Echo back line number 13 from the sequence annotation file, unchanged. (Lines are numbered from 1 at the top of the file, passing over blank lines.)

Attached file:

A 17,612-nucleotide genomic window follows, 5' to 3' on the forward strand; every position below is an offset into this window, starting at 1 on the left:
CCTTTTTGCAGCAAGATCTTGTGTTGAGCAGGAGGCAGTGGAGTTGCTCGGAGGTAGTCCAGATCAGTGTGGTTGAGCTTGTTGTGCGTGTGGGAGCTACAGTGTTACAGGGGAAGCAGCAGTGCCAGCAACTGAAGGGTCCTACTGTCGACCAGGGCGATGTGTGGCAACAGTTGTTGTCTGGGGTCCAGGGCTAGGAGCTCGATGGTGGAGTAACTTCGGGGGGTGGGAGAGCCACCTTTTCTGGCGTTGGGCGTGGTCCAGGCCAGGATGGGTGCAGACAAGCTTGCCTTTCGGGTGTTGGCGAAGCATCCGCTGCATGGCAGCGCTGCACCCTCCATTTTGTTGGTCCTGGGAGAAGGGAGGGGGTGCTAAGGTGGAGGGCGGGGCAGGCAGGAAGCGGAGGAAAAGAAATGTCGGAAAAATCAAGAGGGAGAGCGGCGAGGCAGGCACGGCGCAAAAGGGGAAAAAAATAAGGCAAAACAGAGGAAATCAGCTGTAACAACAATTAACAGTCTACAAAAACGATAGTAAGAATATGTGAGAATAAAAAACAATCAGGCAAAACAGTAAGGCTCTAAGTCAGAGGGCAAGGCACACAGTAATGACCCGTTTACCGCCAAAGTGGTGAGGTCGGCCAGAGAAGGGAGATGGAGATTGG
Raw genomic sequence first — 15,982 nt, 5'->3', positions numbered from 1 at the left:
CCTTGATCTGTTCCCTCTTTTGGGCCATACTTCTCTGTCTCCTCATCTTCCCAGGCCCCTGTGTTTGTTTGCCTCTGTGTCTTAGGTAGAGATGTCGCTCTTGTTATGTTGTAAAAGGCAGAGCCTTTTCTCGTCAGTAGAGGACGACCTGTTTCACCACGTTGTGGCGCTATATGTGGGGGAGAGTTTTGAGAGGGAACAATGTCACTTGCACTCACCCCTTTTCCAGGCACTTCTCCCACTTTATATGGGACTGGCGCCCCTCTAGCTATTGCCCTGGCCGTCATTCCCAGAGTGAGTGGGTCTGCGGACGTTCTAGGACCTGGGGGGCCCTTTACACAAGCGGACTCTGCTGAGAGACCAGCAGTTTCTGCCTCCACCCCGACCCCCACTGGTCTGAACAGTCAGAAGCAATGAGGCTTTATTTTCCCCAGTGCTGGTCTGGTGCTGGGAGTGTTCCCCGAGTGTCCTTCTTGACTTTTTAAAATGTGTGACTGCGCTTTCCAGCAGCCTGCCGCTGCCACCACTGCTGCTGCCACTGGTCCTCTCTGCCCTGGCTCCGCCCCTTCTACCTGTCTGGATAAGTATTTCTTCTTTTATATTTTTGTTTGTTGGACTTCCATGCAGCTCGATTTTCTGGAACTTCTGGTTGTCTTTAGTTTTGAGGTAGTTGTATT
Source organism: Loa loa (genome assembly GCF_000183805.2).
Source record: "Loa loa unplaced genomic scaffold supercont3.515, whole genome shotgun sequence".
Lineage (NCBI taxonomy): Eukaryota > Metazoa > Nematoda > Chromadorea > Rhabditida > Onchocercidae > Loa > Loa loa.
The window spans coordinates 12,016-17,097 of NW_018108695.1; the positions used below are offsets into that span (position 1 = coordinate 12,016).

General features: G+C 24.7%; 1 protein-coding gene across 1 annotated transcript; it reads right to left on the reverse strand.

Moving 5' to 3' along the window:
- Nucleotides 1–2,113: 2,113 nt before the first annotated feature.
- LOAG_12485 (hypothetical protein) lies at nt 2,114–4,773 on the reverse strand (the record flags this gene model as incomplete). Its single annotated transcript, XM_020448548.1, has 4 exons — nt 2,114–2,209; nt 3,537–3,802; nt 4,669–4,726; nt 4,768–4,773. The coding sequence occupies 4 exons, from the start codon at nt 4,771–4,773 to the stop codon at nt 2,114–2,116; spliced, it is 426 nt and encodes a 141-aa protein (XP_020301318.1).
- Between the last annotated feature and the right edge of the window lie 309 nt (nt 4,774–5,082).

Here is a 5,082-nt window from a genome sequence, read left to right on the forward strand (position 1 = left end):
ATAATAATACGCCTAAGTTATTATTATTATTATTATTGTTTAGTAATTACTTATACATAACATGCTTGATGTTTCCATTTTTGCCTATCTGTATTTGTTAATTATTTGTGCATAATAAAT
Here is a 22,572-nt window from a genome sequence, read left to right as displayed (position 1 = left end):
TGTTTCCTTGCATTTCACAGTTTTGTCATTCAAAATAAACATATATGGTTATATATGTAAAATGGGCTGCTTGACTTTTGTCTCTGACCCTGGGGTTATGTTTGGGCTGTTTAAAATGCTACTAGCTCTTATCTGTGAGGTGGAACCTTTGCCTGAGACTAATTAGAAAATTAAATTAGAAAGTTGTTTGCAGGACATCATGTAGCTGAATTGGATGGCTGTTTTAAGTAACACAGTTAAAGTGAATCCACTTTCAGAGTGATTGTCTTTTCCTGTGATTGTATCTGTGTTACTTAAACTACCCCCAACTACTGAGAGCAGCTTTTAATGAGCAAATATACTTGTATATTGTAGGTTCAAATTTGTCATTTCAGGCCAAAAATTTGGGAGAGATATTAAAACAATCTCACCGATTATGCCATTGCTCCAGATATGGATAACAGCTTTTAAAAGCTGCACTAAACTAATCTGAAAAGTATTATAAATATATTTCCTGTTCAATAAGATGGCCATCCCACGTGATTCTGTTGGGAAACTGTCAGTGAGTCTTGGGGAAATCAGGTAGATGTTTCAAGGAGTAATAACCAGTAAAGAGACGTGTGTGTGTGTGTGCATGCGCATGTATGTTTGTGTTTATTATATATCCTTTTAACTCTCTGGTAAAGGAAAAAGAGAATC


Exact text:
- Between the last annotated feature and the right edge of the window lie 309 nt (nt 4,774–5,082).